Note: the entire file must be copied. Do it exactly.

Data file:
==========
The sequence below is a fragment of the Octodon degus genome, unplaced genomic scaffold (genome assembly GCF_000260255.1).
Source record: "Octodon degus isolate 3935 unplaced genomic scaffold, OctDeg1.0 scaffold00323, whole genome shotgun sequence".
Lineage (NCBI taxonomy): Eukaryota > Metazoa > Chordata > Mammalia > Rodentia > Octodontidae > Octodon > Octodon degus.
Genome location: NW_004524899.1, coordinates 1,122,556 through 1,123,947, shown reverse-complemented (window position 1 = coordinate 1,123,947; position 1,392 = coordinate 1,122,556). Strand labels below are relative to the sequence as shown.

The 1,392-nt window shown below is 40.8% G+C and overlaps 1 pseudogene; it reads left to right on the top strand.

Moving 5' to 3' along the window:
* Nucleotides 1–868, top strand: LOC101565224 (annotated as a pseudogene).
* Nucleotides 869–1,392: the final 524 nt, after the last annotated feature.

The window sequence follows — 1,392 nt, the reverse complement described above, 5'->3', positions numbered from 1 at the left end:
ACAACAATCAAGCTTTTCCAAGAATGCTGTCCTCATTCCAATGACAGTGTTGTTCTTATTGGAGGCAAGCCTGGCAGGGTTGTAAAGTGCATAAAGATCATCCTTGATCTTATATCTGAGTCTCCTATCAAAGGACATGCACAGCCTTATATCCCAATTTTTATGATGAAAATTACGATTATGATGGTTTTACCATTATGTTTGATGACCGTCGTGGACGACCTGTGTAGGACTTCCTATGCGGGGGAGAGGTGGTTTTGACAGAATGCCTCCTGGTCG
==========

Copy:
The sequence below is a fragment of the Octodon degus genome, unplaced genomic scaffold (genome assembly GCF_000260255.1).
Source record: "Octodon degus isolate 3935 unplaced genomic scaffold, OctDeg1.0 scaffold00323, whole genome shotgun sequence".
Lineage (NCBI taxonomy): Eukaryota > Metazoa > Chordata > Mammalia > Rodentia > Octodontidae > Octodon > Octodon degus.
Genome location: NW_004524899.1, coordinates 1,122,556 through 1,123,947, shown reverse-complemented (window position 1 = coordinate 1,123,947; position 1,392 = coordinate 1,122,556). Strand labels below are relative to the sequence as shown.

The 1,392-nt window shown below is 40.8% G+C and overlaps 1 pseudogene; it reads left to right on the top strand.

Moving 5' to 3' along the window:
* Nucleotides 1–868, top strand: LOC101565224 (annotated as a pseudogene).
* Nucleotides 869–1,392: the final 524 nt, after the last annotated feature.

The window sequence follows — 1,392 nt, the reverse complement described above, 5'->3', positions numbered from 1 at the left end:
ACAACAATCAAGCTTTTCCAAGAATGCTGTCCTCATTCCAATGACAGTGTTGTTCTTATTGGAGGCAAGCCTGGCAGGGTTGTAAAGTGCATAAAGATCATCCTTGATCTTATATCTGAGTCTCCTATCAAAGGACATGCACAGCCTTATATCCCAATTTTTATGATGAAAATTACGATTATGATGGTTTTACCATTATGTTTGATGACCGTCGTGGACGACCTGTGTAGGACTTCCTATGCGGGGGAGAGGTGGTTTTGACAGAATGCCTCCTGGTCG